By Kris Leonhardt
In the closing weeks of 1907, Marshfield was aglow with the holiday season and the hope that the new year would bring. That year an all-time high of 1.29 million immigrants entered the United States.
Marshfield, hoping to attract some of those settlers, longed to add another industry to the already booming lumber business of the area. Looking at the vast surrounding farmland and its hardy caretakers, they began to seek out prospects in the food industry.
It was in the weeks surrounding the 1907 holiday season that city leaders set out to romance an already established
and quite successful pea canning company seeking a location for a “sister factory” with better means for shipping. The city believed it was a great location as it was quickly becoming a hub for Wisconsin railroad transportation.
As families celebrated Christmas, news came through media and local buzz that a Marshfield cannery was a near certainty in the upcoming year. The cannery would not only bring jobs and the promise of new residents to the city, but it would also create a means of income for local farmers as the canning company would rent local acreage and hire farmers to grow their product. Plans had already been made for a spring 1908 start.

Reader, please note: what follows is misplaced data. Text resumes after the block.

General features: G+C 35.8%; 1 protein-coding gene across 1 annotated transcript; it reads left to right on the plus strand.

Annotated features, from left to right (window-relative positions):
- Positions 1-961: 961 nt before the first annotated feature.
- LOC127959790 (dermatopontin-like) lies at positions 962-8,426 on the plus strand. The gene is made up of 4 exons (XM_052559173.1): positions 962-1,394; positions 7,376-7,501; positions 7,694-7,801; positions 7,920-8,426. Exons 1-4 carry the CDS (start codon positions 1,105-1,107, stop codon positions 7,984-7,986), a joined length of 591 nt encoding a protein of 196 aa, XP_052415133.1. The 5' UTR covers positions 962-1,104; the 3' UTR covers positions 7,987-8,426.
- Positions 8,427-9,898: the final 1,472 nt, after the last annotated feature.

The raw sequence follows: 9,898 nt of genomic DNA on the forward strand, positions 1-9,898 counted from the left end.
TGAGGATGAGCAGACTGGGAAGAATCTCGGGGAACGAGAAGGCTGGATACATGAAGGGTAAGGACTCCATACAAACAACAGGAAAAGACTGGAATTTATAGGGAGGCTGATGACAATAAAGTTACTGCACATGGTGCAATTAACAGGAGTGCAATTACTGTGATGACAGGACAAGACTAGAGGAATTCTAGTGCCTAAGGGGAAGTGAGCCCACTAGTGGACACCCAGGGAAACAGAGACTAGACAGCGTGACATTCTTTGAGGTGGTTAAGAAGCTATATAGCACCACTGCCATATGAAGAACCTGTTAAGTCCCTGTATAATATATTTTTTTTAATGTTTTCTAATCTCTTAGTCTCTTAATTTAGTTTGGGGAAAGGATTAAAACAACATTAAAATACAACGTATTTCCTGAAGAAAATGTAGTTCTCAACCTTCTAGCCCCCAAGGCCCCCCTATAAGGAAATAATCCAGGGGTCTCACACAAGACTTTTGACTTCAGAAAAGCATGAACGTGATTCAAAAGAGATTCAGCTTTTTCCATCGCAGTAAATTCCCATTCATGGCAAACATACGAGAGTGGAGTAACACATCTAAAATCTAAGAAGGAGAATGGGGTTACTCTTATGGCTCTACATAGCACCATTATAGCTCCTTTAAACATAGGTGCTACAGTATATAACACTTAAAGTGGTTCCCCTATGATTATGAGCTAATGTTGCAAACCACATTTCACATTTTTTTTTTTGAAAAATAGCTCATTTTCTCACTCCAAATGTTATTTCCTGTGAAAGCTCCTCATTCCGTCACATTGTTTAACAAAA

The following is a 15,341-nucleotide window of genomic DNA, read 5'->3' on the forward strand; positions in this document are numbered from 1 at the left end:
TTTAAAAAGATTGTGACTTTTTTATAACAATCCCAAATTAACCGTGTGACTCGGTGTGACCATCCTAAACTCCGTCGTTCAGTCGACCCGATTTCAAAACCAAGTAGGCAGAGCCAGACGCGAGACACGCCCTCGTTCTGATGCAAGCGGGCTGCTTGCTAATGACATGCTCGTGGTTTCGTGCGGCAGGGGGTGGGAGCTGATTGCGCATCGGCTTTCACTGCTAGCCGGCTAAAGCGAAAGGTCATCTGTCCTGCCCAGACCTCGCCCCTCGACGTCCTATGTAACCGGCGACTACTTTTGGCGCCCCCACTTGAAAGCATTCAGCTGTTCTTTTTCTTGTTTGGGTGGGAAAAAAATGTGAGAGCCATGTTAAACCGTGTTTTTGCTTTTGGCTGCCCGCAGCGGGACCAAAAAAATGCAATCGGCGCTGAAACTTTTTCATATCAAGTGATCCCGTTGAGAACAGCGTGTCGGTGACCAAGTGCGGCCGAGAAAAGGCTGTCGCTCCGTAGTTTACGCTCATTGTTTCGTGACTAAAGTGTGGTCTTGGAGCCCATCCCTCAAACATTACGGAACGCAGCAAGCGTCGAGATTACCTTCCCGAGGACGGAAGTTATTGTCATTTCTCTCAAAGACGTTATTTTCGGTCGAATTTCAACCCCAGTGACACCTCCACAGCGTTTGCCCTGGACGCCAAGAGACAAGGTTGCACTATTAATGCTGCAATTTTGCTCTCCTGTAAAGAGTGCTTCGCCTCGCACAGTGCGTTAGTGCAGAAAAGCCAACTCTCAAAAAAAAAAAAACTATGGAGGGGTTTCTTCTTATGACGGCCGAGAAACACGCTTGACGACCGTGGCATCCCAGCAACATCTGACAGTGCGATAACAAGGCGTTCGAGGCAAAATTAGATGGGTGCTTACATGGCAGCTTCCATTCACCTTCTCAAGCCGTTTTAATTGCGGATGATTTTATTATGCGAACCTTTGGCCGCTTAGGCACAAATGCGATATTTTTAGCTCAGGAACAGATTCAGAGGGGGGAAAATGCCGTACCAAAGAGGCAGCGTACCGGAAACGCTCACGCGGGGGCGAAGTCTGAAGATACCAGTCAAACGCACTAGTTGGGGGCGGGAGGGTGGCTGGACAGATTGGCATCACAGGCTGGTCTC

As the new year began, the city waited with anticipation for the plans to come to fruition. However, as weeks and later months went by the hope turned to dismay. This year, like many years after, a cannery would not come. Pea seed shortages and a lack of water made it an unattainable venture for the city and any interested canning company as well.
It was not until the fall of 1924—after years of plans that would never materialize—that a cannery would finally begin to develop. Using 100,000 gallons of city water per day, the Marshfield division of the Oconomowoc Canning Company began operations in the city. The canning plant would become known as the Marshfield Canning Company.
The company would grow to employ 130 seasonal workers, and the Marshfield food industry would soon parallel the city’s lumber labor in numbers. All was well in the city. With a plentiful job market, the city continued to grow.
Then, World War II arrived. As both men and women left to aid in the war effort, seasonal jobs became increasingly more difficult to fill. Marshfield schools made adjustments to accommodate the young seasonal workers, but the need was too great to be satisfied locally.
The government then brought in German prisoners of war to assist the struggling company. Along with the free labor, the U.S. Army was called upon to supervise German prisoners. Loyal and Greenwood had similar encampments to Marshfield.
In the late 1930s, the plant would begin canning wax and green beans and would later discontinue canning peas altogether due to a more favorable soil and advancements in harvesting equipment for beans.
Following the war, the company still experienced difficulties in filling seasonal positions and would introduce a variety of cultures into the area through religious and government organizations, which included workers brought in from Barbados and Mexico.
In addition to the Marshfield plant, the Oconomowoc Company held pea/bean plants in the neighboring cities of Stratford and Medford.
The Marshfield company was sold in the early 1980s, and the name was changed to Marshfield Foods. The plant closed in 1995, and the buildings near Wildwood Park were later demolished.